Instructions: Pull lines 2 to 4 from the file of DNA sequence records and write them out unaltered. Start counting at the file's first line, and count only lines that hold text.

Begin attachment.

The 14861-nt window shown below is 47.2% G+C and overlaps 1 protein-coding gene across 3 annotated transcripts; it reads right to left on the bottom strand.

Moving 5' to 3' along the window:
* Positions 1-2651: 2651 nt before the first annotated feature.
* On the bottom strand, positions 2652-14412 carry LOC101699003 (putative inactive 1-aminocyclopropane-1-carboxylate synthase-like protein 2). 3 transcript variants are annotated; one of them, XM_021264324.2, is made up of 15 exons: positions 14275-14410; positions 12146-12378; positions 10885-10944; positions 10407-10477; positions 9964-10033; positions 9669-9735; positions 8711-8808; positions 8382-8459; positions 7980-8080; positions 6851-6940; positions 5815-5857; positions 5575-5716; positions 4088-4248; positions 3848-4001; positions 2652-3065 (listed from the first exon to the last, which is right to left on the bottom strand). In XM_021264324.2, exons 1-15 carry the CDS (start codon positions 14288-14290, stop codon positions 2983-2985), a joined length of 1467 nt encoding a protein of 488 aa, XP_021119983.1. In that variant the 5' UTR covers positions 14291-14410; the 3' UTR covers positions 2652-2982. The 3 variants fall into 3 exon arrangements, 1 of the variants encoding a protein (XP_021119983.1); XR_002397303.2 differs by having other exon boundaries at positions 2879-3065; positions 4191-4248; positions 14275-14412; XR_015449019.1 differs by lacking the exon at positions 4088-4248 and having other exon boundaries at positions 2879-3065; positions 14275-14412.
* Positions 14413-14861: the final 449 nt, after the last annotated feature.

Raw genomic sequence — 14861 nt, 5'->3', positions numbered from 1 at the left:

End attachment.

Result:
Moving 5' to 3' along the window:
* Positions 1-2651: 2651 nt before the first annotated feature.
* On the bottom strand, positions 2652-14412 carry LOC101699003 (putative inactive 1-aminocyclopropane-1-carboxylate synthase-like protein 2). 3 transcript variants are annotated; one of them, XM_021264324.2, is made up of 15 exons: positions 14275-14410; positions 12146-12378; positions 10885-10944; positions 10407-10477; positions 9964-10033; positions 9669-9735; positions 8711-8808; positions 8382-8459; positions 7980-8080; positions 6851-6940; positions 5815-5857; positions 5575-5716; positions 4088-4248; positions 3848-4001; positions 2652-3065 (listed from the first exon to the last, which is right to left on the bottom strand). In XM_021264324.2, exons 1-15 carry the CDS (start codon positions 14288-14290, stop codon positions 2983-2985), a joined length of 1467 nt encoding a protein of 488 aa, XP_021119983.1. In that variant the 5' UTR covers positions 14291-14410; the 3' UTR covers positions 2652-2982. The 3 variants fall into 3 exon arrangements, 1 of the variants encoding a protein (XP_021119983.1); XR_002397303.2 differs by having other exon boundaries at positions 2879-3065; positions 4191-4248; positions 14275-14412; XR_015449019.1 differs by lacking the exon at positions 4088-4248 and having other exon boundaries at positions 2879-3065; positions 14275-14412.